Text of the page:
We’ve checked the NFL calendar, researched league history and perused the TV listings deep into February and confirmed that the New England Patriots’ season will definitely end on Sunday.

We’re absolutely certain this time. No caveats. No what-ifs. The Patriots are done on Sunday. It’s a lock.

Yes, we’ve said it was over before, starting with when they embarrassed themselves in Jacksonville and Detroit. But please also remember that when they went 4-0 in October, we reminded you Bill Belichick treats the first month of the regular season like an extension of the preseason.

When Belichick traded for troubled Cleveland Browns wide receiver Josh Gordon after the Jaguars debacle, we acknowledged his desperation to find a legitimate weapon for Tom Brady, whose career was dangling off the edge of a cliff.

What harm could taking a chance on a game-breaking talent like Gordon do?

When Brady favorite Julian Edelman returned from his four-game PED suspension, we pointed out it was no coincidence the aging quarterback was returning to his MVP form, as was the vaunted New England offense, which averaged 35.5 points per game during a six-game winning streak.

Given a bye in Week 11 to ponder another road shellacking at Tennessee, however, we concluded home-field advantage in the playoffs was New England’s only hope for reaching a third Super Bowl in a row. The passing game was a shell of itself. The running game revolved around Sony Michel, a first-round bust. The defense couldn’t stop a nosebleed.

A fluke loss in Miami, where, admittedly, all of the Patriots’ fluke losses happen, not only exposed how washed up Rob Gronkowski is, but probably cost them home field.

We confirmed home field was definitely out the window (unless Kansas City choked) after another road loss, this time in Pittsburgh. A franchise that prided itself on peaking for the playoffs was getting worse by the week this time.

Then came the last straw. In the least shocking of developments, Josh Gordon was suspended. Brady’s only viable downfield threat, gone for the season. The already pedestrian passing game was surely doomed. The letdown was bound to submerge the entire locker room because we all knew Belichick and the dynasty were hanging on by their fingernails if they were desperate enough to entrust Brady’s legacy to someone like Gordon.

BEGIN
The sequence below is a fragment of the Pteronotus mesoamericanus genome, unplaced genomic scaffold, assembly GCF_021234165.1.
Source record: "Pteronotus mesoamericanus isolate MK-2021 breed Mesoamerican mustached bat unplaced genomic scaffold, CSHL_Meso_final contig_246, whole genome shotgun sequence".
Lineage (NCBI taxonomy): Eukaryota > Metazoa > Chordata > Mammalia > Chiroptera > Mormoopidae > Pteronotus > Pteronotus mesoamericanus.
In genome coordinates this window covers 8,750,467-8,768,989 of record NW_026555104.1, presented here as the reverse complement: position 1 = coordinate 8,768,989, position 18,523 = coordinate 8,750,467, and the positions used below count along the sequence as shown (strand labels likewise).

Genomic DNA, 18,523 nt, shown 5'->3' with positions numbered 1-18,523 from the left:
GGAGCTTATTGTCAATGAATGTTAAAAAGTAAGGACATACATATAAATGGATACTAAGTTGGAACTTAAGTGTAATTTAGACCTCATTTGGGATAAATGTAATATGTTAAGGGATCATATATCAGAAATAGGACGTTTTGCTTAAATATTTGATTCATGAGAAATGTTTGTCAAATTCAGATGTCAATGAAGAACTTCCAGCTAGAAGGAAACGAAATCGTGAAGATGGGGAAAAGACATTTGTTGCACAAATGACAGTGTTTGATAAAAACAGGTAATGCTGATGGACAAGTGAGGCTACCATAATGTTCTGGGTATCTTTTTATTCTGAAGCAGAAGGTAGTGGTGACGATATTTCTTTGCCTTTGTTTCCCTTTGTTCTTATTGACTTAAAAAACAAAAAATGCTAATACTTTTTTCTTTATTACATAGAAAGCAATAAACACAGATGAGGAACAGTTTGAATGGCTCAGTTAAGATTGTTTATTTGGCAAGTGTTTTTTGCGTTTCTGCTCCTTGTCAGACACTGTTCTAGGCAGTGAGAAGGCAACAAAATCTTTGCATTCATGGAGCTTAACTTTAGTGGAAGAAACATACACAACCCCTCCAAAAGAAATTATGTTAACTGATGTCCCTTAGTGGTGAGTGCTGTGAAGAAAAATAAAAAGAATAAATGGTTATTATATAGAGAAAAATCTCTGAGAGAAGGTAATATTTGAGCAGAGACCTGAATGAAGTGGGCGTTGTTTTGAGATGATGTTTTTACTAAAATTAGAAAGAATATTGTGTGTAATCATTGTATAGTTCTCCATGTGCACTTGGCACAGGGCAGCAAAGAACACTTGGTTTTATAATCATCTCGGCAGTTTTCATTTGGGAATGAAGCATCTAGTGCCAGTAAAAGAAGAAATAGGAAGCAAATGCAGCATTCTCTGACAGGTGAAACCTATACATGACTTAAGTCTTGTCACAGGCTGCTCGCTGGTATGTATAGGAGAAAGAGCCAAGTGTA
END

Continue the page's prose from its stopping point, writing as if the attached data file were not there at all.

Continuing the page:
Left with no choice by an impotent passing game, the offense started emphasizing the run. Our assessment was that since Gronk can’t get open anymore, might as well make him a sixth lineman, right? That line needs all the help it can get.

Bludgeoning Buffalo and the Jets at home proved nothing other than how those AFC East tomato cans had given up. The Patriots would be sorry they didn’t take care of business earlier in the month for home field (unless the Chiefs choke).

More bad news to start the playoffs. The hottest team in football, the San Diego, uh, Los Angeles Chargers were coming to Foxborough and they were bringing their 8-1 road record with them. They’d never lost outside of L.A., you know? All signs pointed to this finally being Philip Rivers’ year, and we warned you that the Chargers could kill the dynasty on its own home turf.

The Patriots were kind enough to expose the Chargers for the jet-lagged pretenders they were by halftime. It gave us a head start on wondering how anyone could expect a team that was 3-5 on the road this season to beat the next-great quarterback in Arrowhead Stadium, where they make so much noise the Chiefs don’t even need to play defense.

MVP-to-be Patrick Mahomes and the Kansas City Chiefs were the Patriots’ worst nightmare. Oh, sure, New England could shorten the game for a half by continuing to run the ball with Michel and forcing a couple of three-and-outs on defense. But what would happen when it all inevitably collapsed? You didn’t really think Brady, Edelman and Gronkowski had enough left to pull it out.

You didn’t really believe the least dominant regular season team of the Tom Brady era would be the first to win a conference championship on the road in over a decade, did you?

Of course you did.

So, could you clue us in to why the New England Patriots would have the gall to claim they’re underdogs?


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